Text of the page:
Now, again let’s think of how this would have unfolded a week ago. I had no shortage of injured targets, but Tulumbas were all-or-nothing. I’d want to find a wounded target, but not one so wounded that most of my payload would go wasted. Rather, I’d leave the critically injured for my teammates and hope they capitalized (not always the case), and instead go for another target.
I’d have to hope I’d be right, too, particularly with high-health bots like the Boa and Leo whose life bars can often deceptive. They might look grievously injured as a percentage of their overall health (what the health bars measure), but in terms of actual health points remaining could still be quite hale. If I chose poorly, I’d have to pop Quick Draw and use the second burst to finish the job.
So in short, a poor choice meant only one kill. Sound choices meant two kills.
With the new Tulumbas reload mechanic and the option to partial fire, I got four kills. A few shells towards that injured Griffin that just landed. Another Griffin that just barely survived an Aphid volley. A Gareth hoping to snatch the beacon. A lumbering Leo taking a beating. These were all kills of opportunity, and a collection of chances that seldom flower quite so ripely, but this was all but impossible before the change.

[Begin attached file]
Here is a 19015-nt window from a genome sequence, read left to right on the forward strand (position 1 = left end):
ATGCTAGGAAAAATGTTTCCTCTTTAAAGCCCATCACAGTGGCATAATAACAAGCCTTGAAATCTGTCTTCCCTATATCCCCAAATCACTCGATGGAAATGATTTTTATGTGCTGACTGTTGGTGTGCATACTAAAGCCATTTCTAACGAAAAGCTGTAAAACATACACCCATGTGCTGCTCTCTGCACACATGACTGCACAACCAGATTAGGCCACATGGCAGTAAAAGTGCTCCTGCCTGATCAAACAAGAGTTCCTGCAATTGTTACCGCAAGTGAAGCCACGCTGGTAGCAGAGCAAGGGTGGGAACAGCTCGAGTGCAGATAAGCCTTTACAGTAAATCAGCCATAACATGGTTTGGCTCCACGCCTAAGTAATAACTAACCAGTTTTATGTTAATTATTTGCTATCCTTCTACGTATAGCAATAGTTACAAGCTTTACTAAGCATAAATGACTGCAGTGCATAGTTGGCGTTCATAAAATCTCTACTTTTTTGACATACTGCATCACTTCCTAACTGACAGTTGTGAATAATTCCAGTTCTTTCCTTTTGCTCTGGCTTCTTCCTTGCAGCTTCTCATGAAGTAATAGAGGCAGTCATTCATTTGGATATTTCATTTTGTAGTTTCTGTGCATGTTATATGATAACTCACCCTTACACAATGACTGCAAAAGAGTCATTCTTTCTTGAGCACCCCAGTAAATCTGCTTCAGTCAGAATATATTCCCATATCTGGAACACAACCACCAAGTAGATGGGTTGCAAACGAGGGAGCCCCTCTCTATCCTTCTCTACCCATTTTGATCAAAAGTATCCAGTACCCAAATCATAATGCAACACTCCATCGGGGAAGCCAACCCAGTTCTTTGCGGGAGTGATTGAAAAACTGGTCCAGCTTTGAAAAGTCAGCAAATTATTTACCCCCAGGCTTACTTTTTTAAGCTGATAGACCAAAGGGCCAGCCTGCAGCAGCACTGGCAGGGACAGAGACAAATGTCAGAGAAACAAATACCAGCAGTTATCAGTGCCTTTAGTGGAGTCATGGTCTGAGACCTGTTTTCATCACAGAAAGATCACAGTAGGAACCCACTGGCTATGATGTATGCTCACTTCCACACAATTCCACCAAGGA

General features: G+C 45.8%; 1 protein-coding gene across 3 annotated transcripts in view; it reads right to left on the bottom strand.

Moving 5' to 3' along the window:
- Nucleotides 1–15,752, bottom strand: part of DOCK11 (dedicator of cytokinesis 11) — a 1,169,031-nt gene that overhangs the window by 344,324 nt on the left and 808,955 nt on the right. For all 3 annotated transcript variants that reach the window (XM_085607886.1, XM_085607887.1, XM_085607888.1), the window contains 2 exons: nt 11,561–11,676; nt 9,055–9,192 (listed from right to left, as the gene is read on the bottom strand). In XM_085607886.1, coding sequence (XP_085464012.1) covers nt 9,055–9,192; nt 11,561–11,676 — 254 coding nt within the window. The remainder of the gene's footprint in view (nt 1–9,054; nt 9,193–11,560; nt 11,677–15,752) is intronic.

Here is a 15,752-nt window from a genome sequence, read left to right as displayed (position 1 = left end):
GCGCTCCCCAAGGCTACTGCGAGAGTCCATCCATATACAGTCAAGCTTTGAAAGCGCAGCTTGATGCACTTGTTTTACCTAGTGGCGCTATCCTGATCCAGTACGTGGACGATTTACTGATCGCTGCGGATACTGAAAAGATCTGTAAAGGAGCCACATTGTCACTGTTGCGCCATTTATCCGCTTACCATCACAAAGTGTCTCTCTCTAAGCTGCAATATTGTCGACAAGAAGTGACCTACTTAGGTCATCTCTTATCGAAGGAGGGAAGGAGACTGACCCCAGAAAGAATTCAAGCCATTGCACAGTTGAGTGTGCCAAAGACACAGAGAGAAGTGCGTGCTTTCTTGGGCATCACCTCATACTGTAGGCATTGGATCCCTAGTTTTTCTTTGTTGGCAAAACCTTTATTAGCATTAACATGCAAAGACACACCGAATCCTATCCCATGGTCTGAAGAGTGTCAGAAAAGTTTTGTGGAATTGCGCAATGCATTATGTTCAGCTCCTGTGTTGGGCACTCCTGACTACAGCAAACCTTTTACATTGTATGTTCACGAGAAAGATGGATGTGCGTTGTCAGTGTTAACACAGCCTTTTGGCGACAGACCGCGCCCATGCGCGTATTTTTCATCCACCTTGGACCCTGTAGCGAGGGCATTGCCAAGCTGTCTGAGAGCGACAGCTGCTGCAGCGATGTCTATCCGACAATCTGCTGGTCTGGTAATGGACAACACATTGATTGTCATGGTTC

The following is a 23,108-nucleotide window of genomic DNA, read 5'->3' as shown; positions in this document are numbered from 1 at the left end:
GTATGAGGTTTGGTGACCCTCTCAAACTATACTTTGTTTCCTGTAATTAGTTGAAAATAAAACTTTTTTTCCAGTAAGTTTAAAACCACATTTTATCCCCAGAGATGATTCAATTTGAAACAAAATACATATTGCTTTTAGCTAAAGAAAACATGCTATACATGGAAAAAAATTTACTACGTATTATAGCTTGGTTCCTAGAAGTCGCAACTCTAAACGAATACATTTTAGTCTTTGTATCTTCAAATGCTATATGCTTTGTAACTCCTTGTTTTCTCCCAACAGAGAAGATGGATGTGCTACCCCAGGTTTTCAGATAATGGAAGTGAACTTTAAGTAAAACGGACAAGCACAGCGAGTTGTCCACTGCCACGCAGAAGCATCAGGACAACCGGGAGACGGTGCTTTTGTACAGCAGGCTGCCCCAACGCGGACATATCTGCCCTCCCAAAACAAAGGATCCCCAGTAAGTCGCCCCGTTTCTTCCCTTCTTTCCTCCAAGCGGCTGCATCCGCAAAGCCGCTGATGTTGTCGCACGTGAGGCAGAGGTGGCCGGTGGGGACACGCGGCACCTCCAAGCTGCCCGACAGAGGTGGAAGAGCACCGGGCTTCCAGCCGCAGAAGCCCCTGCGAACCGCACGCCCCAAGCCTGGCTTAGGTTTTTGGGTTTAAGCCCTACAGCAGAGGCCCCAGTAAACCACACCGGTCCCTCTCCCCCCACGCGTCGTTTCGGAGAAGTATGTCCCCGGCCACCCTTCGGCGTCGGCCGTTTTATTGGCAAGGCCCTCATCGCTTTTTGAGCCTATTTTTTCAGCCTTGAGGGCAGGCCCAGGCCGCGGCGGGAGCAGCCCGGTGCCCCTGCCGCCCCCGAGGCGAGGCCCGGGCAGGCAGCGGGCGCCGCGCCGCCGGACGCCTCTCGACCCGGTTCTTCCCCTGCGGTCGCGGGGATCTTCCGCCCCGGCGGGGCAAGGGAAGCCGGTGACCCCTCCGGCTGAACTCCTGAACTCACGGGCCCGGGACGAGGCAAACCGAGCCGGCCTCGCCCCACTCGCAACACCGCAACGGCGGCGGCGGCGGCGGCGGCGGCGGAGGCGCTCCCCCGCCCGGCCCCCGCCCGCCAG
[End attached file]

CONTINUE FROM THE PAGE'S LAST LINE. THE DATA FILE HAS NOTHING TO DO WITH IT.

The Doc, in short, felt like a whole new bot. Much is made of the concern when nerfs devalue premium purchases (and not without cause), but as long-standing Rogatka owners can attest to, sometimes they give you a new lease on life.
If you’ve read this far, you’re exactly the kind of reader I’d value some input from. For awhile, I’ve been operating under the model of posts being around 1500 words, one to two posts a week. Each post typically touches upon more than one topic (except the stats posts, which follow a particular habit).
I am considering shifting to a smaller and more frequent format. Rather than one big “Battle Stories” that’s 1,500 words, I might instead split them into two smaller pieces of 750 words and post them within a couple days of one another.
I’ll be keen to hear your thoughts!